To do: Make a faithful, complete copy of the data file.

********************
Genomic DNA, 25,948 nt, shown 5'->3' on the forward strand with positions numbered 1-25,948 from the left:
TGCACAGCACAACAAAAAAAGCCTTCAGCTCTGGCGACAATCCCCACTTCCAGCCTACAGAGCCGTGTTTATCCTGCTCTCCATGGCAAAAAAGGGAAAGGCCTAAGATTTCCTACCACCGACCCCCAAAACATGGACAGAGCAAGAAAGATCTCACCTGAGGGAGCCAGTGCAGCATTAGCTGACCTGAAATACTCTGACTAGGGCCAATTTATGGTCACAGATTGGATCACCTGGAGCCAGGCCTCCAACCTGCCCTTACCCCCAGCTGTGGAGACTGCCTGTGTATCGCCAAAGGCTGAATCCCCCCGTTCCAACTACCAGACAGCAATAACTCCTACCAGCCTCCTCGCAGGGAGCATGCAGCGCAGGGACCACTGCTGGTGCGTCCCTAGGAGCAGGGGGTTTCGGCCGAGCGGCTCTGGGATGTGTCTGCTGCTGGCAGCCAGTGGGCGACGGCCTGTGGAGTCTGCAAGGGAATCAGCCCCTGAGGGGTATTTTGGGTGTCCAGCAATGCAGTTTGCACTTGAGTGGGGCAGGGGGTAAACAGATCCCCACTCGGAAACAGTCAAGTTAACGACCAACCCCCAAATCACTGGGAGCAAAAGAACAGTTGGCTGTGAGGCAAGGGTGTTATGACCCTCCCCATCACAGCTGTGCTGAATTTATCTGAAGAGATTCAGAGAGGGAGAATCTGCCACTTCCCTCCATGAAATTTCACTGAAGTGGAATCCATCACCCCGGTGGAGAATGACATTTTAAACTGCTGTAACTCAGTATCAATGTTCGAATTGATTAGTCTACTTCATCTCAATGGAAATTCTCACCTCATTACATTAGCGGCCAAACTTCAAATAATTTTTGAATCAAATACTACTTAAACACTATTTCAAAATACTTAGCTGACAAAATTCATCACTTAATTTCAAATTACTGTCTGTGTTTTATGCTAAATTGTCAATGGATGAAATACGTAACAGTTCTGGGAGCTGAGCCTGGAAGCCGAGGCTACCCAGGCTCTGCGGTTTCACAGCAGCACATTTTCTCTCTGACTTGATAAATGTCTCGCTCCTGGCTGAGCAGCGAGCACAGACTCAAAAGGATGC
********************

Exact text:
Genomic DNA, 25,948 nt, shown 5'->3' on the forward strand with positions numbered 1-25,948 from the left:
TGCACAGCACAACAAAAAAAGCCTTCAGCTCTGGCGACAATCCCCACTTCCAGCCTACAGAGCCGTGTTTATCCTGCTCTCCATGGCAAAAAAGGGAAAGGCCTAAGATTTCCTACCACCGACCCCCAAAACATGGACAGAGCAAGAAAGATCTCACCTGAGGGAGCCAGTGCAGCATTAGCTGACCTGAAATACTCTGACTAGGGCCAATTTATGGTCACAGATTGGATCACCTGGAGCCAGGCCTCCAACCTGCCCTTACCCCCAGCTGTGGAGACTGCCTGTGTATCGCCAAAGGCTGAATCCCCCCGTTCCAACTACCAGACAGCAATAACTCCTACCAGCCTCCTCGCAGGGAGCATGCAGCGCAGGGACCACTGCTGGTGCGTCCCTAGGAGCAGGGGGTTTCGGCCGAGCGGCTCTGGGATGTGTCTGCTGCTGGCAGCCAGTGGGCGACGGCCTGTGGAGTCTGCAAGGGAATCAGCCCCTGAGGGGTATTTTGGGTGTCCAGCAATGCAGTTTGCACTTGAGTGGGGCAGGGGGTAAACAGATCCCCACTCGGAAACAGTCAAGTTAACGACCAACCCCCAAATCACTGGGAGCAAAAGAACAGTTGGCTGTGAGGCAAGGGTGTTATGACCCTCCCCATCACAGCTGTGCTGAATTTATCTGAAGAGATTCAGAGAGGGAGAATCTGCCACTTCCCTCCATGAAATTTCACTGAAGTGGAATCCATCACCCCGGTGGAGAATGACATTTTAAACTGCTGTAACTCAGTATCAATGTTCGAATTGATTAGTCTACTTCATCTCAATGGAAATTCTCACCTCATTACATTAGCGGCCAAACTTCAAATAATTTTTGAATCAAATACTACTTAAACACTATTTCAAAATACTTAGCTGACAAAATTCATCACTTAATTTCAAATTACTGTCTGTGTTTTATGCTAAATTGTCAATGGATGAAATACGTAACAGTTCTGGGAGCTGAGCCTGGAAGCCGAGGCTACCCAGGCTCTGCGGTTTCACAGCAGCACATTTTCTCTCTGACTTGATAAATGTCTCGCTCCTGGCTGAGCAGCGAGCACAGACTCAAAAGGATGC